[OPE-L:5701] Re: total surplus-value in Marx's theory

From: Rakesh Narpat Bhandari (rakeshb@Stanford.EDU)
Date: Thu May 31 2001 - 13:21:19 EDT

re: 5700

>Geert, I have a simple question for you, which I hope clarifies the main
>point I am trying to make: 
>In a given period, if rent (or interest) were to increase (for whatever
>reason), and everything else remains the same, would the total
>surplus-value increase or remain the same, according to Marx's theory? 
>I argue that, according to Marx's theory, the total surplus-value would
>remain the same, because the total surplus-value is determined by surplus
>labor, independently of the division of the total surplus-value into
>individual parts (profit, rent, interest, etc.).  Therefore, an increase
>of rent (that is not due to an increase of surplus labor) would not affect
>the total surplus-value, but would instead be necessarily offset by a
>decline in one or more of the other individual parts of surplus-value. 
>Geert, do you agree with this?  I sure hope so.  This is the main point I
>have been trying to make. 
>I look forward to your reply.

Fred, this is not clear to me at all. So two questions:

(1) how are you defining surplus value?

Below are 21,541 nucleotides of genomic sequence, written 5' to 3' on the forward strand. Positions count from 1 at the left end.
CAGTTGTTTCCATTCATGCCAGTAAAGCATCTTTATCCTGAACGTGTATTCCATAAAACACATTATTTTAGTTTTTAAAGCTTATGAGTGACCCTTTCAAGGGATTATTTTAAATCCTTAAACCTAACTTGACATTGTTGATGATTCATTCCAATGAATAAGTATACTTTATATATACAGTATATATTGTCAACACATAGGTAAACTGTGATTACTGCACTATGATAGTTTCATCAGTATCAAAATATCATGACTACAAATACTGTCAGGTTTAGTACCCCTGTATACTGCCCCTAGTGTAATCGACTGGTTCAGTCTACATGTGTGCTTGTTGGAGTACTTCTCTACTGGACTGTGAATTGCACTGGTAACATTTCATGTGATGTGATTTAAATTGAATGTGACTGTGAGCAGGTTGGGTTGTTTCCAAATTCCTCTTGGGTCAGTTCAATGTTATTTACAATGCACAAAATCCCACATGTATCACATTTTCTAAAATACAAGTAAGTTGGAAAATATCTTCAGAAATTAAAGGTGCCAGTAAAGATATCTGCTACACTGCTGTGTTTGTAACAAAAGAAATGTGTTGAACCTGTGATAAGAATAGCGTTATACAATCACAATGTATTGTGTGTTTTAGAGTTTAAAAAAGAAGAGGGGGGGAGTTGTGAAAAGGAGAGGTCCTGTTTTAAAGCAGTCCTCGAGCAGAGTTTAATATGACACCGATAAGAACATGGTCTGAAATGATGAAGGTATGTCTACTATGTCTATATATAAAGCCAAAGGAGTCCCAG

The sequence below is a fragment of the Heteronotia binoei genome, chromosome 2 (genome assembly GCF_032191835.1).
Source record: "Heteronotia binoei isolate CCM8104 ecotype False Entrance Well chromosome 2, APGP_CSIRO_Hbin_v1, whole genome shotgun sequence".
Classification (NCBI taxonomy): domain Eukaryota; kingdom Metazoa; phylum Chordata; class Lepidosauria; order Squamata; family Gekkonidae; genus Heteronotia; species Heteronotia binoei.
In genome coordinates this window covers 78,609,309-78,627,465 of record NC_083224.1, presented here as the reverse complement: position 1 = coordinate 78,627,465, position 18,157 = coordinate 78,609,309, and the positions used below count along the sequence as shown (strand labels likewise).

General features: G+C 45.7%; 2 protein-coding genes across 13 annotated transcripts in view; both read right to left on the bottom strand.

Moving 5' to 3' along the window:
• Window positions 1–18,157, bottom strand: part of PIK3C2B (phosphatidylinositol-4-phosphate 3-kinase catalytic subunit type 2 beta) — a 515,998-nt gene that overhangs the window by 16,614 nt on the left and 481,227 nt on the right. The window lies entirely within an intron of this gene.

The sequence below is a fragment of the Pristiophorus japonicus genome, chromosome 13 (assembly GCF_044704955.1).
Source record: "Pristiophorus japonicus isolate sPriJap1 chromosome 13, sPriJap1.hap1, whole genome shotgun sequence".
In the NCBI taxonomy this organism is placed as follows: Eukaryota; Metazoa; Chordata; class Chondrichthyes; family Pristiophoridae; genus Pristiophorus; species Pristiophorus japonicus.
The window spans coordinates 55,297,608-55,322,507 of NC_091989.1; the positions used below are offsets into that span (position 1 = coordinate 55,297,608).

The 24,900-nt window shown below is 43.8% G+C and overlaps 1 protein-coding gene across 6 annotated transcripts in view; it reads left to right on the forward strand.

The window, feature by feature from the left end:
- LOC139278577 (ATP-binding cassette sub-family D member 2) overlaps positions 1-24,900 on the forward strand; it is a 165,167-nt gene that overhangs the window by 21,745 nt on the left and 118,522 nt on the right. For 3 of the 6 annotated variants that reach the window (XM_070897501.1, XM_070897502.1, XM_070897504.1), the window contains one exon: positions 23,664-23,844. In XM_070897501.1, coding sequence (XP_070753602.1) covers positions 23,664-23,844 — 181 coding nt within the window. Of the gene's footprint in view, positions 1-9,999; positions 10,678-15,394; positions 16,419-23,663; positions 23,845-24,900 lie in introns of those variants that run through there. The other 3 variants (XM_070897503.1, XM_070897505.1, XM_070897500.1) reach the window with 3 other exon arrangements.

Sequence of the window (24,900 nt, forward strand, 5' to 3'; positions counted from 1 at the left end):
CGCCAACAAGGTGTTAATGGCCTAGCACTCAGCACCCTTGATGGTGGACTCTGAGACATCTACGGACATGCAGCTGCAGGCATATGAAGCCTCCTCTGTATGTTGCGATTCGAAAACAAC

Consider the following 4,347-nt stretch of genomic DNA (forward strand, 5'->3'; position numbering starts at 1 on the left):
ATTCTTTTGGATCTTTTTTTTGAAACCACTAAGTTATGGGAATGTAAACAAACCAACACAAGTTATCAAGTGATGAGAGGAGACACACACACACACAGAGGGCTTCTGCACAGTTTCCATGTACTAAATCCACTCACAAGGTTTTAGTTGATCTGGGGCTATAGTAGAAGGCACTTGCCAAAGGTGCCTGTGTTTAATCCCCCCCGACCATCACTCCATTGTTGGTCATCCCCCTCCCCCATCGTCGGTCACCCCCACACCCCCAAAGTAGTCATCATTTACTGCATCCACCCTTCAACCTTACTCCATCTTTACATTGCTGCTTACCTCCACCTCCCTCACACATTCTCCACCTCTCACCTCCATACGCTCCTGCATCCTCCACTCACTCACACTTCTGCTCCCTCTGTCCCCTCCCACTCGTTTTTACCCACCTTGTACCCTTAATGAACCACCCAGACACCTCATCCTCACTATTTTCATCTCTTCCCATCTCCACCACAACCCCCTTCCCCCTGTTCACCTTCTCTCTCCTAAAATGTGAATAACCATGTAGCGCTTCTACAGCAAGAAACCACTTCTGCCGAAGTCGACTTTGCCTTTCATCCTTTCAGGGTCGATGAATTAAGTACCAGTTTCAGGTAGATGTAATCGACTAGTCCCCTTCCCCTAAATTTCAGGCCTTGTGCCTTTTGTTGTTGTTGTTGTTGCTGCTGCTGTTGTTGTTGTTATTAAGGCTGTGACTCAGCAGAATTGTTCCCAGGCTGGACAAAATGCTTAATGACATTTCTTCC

(2) what happens in this case? we introduce ground rent, the price of 
wage goods rises and thus the total cost price of commodities 
produced by industrial capital rises. Now while I agree that the 
total value objectified in the commodity output would not change as a 
result of the increased price of wage goods, it's not as clear to me 
that the mass of surplus value would not change.

You are arguing that the decline in profit from a rise in the price 
of wage goods as a result of rising ground rent payments only leads 
to a compensating incline in the rent component of surplus value.

But this seems to run in accounting difficulties. For that one period 
of production in which the price of wage goods is now higher as a 
result of greater ground rent payments, the capitalists will have had 
to have laid out more variable capital in order to have employed the 
same quantity of direct labor. This raises the cost price of 
commodities. If surplus value is simply M' minus M in any given 
period of production, then it would seem that the mass of surplus 
value produced in that period of production has fallen. There is a 
smaller delta M, which will now be distributed as profit, interest 
and rent. Of course the total value produced has not changed as a 
result of the increase in wage goods due to greater ground rent 
payments, but are you sure that the mass of surplus value has not 
fallen for this period of production?

I am probably missing a very obvious point.

Comradely, Rakesh

This archive was generated by hypermail 2b30 : Sat Jun 02 2001 - 00:00:09 EDT